I've tended to go the opposite. In the mid to late 90's I was convinced that Boardgames were dead. That computer games would take over my gaming life. But in the last four years or so I have gravitated back to boardgames and seek out FtF games over the acutal board games.What has happened, is a lot of wargamings wargamers have given up on actual physical wargaming, and have either gone fully to computer wargames, or have embraced a lot of VASSAL options.
Yeah, that's one of my hopes also. I also believe that the "old" fgames, those with little glitz appeal to the eye, are actually in a better position for a come back. Can't tell you how many people said the new games are just so "eye heavy". Perhaps the KISS principle has much merit.Shipping costs may give them new life.
I agree. There are some games out there with what are cool looking counters at first but the overuse of graphics and colors can make them hard to look at after awhile and take away from function.Can't tell you how many people said the new games are just so "eye heavy".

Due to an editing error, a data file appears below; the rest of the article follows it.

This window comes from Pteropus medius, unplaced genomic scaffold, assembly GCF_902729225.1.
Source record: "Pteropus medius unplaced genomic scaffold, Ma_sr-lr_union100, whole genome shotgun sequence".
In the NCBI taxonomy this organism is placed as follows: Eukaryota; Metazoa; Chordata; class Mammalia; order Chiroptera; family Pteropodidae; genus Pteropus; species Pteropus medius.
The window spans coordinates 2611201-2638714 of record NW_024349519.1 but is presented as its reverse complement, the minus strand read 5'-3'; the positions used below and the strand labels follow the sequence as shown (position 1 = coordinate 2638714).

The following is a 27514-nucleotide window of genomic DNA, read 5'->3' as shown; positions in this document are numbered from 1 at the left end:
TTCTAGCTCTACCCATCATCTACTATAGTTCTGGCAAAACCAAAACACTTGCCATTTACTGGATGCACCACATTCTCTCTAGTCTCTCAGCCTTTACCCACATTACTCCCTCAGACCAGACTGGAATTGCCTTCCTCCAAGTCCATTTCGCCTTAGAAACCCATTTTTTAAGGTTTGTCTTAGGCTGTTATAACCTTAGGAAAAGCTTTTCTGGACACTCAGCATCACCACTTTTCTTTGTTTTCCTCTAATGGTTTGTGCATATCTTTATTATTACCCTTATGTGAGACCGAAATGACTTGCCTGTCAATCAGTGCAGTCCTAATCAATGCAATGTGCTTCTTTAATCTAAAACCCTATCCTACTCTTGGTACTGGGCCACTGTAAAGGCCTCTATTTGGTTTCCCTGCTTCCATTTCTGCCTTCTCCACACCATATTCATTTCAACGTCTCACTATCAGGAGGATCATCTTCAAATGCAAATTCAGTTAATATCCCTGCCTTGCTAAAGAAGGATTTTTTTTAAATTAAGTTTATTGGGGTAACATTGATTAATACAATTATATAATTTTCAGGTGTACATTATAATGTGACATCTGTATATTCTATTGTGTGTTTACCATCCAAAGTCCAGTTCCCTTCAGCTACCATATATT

Just curious...do you have a particular one in mind? I've seen some counters that I thought were kind of busy as well. When I first got World at War: Eisenbach Gap, for example, I said "wtf" when saw the counters. Here is an example of the same system, from the impending WWII Western Front module called White Star:I agree. There are some games out there with what are cool looking counters at first but the overuse of graphics and colors can make them hard to look at after awhile and take away from function.
Scott, is that you?I look at the counter and say Ouch. Those are what 5/8th or maybe 1/4 of an inch? Charts no longer come inside the manual usually. We always photocopied them anyway. Now with scanners thats allot easier then it was. It don't want to have to bend over a table with a magnifying glass to read all that just so I can be saved a few simple charts.